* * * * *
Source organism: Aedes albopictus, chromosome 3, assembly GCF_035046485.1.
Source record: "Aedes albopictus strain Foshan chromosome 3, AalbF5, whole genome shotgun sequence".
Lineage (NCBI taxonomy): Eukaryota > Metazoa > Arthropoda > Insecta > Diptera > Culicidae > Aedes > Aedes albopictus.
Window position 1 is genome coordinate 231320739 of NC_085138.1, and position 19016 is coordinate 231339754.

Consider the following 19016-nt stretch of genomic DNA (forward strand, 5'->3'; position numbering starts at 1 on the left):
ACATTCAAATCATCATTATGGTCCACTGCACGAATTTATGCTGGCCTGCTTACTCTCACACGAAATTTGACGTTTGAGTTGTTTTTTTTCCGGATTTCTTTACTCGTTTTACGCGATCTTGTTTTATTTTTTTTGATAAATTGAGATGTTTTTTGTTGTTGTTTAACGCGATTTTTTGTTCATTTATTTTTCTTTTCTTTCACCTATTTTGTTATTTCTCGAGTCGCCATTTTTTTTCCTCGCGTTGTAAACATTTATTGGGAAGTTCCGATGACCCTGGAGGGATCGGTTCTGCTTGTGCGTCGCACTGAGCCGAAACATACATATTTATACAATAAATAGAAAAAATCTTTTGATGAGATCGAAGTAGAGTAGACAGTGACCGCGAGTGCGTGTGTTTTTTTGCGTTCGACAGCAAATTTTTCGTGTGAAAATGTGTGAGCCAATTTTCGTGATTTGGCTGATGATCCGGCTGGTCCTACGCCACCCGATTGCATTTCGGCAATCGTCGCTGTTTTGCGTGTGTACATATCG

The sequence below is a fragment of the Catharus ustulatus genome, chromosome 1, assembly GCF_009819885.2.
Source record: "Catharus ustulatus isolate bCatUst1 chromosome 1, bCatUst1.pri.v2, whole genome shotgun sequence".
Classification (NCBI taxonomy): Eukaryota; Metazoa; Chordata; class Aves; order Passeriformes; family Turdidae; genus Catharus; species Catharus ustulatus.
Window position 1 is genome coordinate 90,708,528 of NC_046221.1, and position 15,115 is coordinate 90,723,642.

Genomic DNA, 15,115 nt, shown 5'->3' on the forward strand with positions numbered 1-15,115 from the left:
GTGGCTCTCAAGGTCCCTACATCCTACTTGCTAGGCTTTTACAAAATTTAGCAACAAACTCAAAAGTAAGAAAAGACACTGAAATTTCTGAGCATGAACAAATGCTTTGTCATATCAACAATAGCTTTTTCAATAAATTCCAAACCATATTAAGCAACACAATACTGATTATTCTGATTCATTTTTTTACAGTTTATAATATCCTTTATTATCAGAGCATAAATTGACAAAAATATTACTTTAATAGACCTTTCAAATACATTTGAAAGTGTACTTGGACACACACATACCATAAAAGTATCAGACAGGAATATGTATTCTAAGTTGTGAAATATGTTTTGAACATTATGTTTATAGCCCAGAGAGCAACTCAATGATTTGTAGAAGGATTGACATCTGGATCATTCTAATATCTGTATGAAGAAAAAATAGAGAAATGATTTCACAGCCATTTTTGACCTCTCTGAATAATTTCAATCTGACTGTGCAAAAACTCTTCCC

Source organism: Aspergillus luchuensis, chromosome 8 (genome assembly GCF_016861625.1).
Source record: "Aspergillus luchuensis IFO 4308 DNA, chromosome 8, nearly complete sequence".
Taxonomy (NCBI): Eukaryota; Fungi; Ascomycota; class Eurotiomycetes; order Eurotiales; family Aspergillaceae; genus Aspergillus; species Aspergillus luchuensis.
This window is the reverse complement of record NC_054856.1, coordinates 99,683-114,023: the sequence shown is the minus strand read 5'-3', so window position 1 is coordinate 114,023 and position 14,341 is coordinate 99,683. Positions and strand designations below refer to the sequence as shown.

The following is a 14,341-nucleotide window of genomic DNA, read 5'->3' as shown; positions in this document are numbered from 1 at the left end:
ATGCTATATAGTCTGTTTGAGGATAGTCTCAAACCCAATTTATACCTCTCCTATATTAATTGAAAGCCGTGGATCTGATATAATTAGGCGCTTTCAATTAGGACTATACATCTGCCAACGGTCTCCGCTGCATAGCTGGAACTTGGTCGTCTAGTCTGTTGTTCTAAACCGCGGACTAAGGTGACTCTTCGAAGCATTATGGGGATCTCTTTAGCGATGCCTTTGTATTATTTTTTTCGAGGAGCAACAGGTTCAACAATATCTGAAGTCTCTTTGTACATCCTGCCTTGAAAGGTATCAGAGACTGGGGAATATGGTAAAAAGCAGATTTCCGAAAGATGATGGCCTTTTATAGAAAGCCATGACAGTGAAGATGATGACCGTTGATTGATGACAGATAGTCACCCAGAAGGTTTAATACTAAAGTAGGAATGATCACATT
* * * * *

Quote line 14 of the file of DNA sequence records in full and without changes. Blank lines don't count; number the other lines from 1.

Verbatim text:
Source record: "Aspergillus luchuensis IFO 4308 DNA, chromosome 8, nearly complete sequence".